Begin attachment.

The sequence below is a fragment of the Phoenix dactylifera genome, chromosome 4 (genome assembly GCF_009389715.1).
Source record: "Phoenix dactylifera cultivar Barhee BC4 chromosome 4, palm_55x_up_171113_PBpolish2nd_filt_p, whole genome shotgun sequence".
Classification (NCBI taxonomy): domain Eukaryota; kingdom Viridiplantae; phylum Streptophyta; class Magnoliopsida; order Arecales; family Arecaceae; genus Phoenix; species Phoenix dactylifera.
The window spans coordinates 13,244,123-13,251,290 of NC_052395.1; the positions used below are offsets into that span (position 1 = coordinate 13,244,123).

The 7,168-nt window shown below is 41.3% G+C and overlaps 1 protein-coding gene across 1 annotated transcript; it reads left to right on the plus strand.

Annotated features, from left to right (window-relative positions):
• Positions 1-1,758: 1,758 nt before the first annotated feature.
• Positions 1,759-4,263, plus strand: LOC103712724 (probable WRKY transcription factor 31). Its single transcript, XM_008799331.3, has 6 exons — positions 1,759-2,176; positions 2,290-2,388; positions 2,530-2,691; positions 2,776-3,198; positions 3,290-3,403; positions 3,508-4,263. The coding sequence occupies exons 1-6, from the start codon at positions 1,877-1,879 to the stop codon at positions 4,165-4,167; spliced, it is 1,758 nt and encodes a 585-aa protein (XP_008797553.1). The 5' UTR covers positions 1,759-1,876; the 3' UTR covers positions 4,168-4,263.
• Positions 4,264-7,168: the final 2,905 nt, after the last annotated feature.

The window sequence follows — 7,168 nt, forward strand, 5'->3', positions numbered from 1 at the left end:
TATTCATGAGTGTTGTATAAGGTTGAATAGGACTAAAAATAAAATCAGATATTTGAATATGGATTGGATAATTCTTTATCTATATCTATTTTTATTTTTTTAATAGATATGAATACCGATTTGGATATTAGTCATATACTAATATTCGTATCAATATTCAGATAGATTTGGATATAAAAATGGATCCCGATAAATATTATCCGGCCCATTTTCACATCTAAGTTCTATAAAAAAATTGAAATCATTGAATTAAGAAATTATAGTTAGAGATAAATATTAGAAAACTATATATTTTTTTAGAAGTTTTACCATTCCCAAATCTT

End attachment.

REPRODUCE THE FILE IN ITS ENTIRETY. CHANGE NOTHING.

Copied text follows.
The sequence below is a fragment of the Phoenix dactylifera genome, chromosome 4 (genome assembly GCF_009389715.1).
Source record: "Phoenix dactylifera cultivar Barhee BC4 chromosome 4, palm_55x_up_171113_PBpolish2nd_filt_p, whole genome shotgun sequence".
Classification (NCBI taxonomy): domain Eukaryota; kingdom Viridiplantae; phylum Streptophyta; class Magnoliopsida; order Arecales; family Arecaceae; genus Phoenix; species Phoenix dactylifera.
The window spans coordinates 13,244,123-13,251,290 of NC_052395.1; the positions used below are offsets into that span (position 1 = coordinate 13,244,123).

The 7,168-nt window shown below is 41.3% G+C and overlaps 1 protein-coding gene across 1 annotated transcript; it reads left to right on the plus strand.

Annotated features, from left to right (window-relative positions):
• Positions 1-1,758: 1,758 nt before the first annotated feature.
• Positions 1,759-4,263, plus strand: LOC103712724 (probable WRKY transcription factor 31). Its single transcript, XM_008799331.3, has 6 exons — positions 1,759-2,176; positions 2,290-2,388; positions 2,530-2,691; positions 2,776-3,198; positions 3,290-3,403; positions 3,508-4,263. The coding sequence occupies exons 1-6, from the start codon at positions 1,877-1,879 to the stop codon at positions 4,165-4,167; spliced, it is 1,758 nt and encodes a 585-aa protein (XP_008797553.1). The 5' UTR covers positions 1,759-1,876; the 3' UTR covers positions 4,168-4,263.
• Positions 4,264-7,168: the final 2,905 nt, after the last annotated feature.

The window sequence follows — 7,168 nt, forward strand, 5'->3', positions numbered from 1 at the left end:
TATTCATGAGTGTTGTATAAGGTTGAATAGGACTAAAAATAAAATCAGATATTTGAATATGGATTGGATAATTCTTTATCTATATCTATTTTTATTTTTTTAATAGATATGAATACCGATTTGGATATTAGTCATATACTAATATTCGTATCAATATTCAGATAGATTTGGATATAAAAATGGATCCCGATAAATATTATCCGGCCCATTTTCACATCTAAGTTCTATAAAAAAATTGAAATCATTGAATTAAGAAATTATAGTTAGAGATAAATATTAGAAAACTATATATTTTTTTAGAAGTTTTACCATTCCCAAATCTT